Recently, I reread a book by Anicius Boethius, ‘The Consolation of Philosophy’. This seminal work was written in 523CE and is considered the last great Western work of the Classical Period[i]. It had a huge influence on western civilisation and Christian philosophy from the early medieval period until the Renaissance. Yet, even now, 1,540-odd years later, his words remain as valuable and as relevant as ever. For me personally, it forms a kind of gospel of fortune being the most cognisant and clear description of the constant inconstancy of fortune I have come across, and while it is a short work, it is one that rewards the careful reader.
The Consolation of Philosophy is written in a prosimetrum style (a prose work with verse interludes) and recounts an imagined dialogue between the prisoner Boethius and a personification of Philosophy[ii]. Written during his imprisonment for treason and for engaging in magic[iii] (which he denies), Boethius begins his work lamenting his misfortune. He feels he has suddenly become old, and in his imprisonment, is left only with the memories of a happy youth and past successes as a comfort. He is at such a low that he wishes for death, lamenting that it seems that death passes the unhappy by. As he is writing these complaints, philosophy personified as a woman appears to him.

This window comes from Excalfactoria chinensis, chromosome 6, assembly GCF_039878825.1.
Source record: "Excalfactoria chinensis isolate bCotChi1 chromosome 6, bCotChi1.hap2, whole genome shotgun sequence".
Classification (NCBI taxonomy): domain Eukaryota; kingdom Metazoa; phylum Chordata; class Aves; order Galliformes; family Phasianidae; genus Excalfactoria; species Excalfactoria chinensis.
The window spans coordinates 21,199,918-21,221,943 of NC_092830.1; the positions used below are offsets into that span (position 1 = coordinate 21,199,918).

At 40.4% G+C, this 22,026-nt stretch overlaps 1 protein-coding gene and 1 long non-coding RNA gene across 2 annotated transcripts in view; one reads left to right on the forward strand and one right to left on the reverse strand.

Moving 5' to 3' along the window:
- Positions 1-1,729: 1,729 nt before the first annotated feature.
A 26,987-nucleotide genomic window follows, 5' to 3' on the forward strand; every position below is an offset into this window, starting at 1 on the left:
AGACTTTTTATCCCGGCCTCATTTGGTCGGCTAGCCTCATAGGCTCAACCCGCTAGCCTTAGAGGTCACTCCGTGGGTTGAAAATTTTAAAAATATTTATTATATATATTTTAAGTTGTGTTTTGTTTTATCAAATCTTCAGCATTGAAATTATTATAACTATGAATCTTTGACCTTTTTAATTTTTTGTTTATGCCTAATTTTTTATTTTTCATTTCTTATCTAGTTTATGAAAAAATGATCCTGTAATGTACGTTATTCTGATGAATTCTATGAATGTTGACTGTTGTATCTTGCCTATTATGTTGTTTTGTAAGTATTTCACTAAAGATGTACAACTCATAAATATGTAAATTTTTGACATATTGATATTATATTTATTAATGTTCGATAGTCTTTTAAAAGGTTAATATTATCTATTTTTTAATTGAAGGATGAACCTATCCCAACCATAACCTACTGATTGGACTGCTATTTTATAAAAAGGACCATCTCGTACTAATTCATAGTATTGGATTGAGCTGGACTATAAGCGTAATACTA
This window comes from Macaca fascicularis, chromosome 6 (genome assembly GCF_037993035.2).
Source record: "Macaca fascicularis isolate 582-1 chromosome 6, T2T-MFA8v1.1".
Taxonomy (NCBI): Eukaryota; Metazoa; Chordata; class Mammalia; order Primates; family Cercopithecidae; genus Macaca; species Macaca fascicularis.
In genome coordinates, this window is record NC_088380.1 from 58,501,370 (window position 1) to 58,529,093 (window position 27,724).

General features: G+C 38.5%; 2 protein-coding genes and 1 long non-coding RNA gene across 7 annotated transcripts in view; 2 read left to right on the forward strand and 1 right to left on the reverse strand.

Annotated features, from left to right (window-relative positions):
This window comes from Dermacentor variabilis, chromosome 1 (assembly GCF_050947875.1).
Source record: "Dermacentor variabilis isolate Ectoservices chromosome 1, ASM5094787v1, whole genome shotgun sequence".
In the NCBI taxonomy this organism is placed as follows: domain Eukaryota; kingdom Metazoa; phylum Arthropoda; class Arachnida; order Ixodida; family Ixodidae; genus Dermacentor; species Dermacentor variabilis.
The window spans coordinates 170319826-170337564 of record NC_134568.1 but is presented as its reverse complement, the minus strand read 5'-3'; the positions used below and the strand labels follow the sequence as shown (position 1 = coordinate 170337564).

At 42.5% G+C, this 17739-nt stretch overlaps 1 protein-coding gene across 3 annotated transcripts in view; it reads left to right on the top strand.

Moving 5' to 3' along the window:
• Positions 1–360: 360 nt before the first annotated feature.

Philosophy is described by Boethius in a manner that is instructive to those who seek wisdom/philosophy. Philosophy is described as a ‘very old woman, yet without any trace of enfeeblement’. Her stature ‘was hard to judge, at one time appearing to be as of a normal person and at others to be unfathomable’. These descriptions speak of the ancient yet unwearying vigour of philosophy and how the truth is accessible to us all yet wisdom is never able to be possessed. Her garments are also instructive.
Philosophy was described as wearing a dress she had made herself from the finest cloth, yet tarnished by age and neglect. The hem of this dress has the Greek symbols, Π(Pi), representing the life of action, and θ(Th), representing the life of contemplation joined by a set of stairs. Boethius never explains what these stairs mean but it seems to me that he offers up a path to wisdom each step representing the development and practice of one of the virtues (see Figure 2).
Wisdom, Boethius seems to say, starts with the contemplation of what is right and wrong. It is from this basis that you and you alone can develop practical wisdom through the exercise of the virtues. As we talk about in The Code (Chapter 24 & 25), the virtues are the basis of what we call good character. It is by practising them that we gain the fortitude to do what is necessary to achieve our Purpose in Life by ensuring the welfare of our families and communities.
It is easy to forget that doing what is right is often hard. It is not easy to tell the truth when it hurts, it is not easy to stand up when everyone else is afraid. But we who place the welfare of our families first must be ready to do the necessary, especially when it is hard. This why we need the virtues. The virtues are not just words, they are layers of armour in defence of your Individual Purpose. Each virtue builds on the one before it. With each locking together to help you do what is right and necessary more often.
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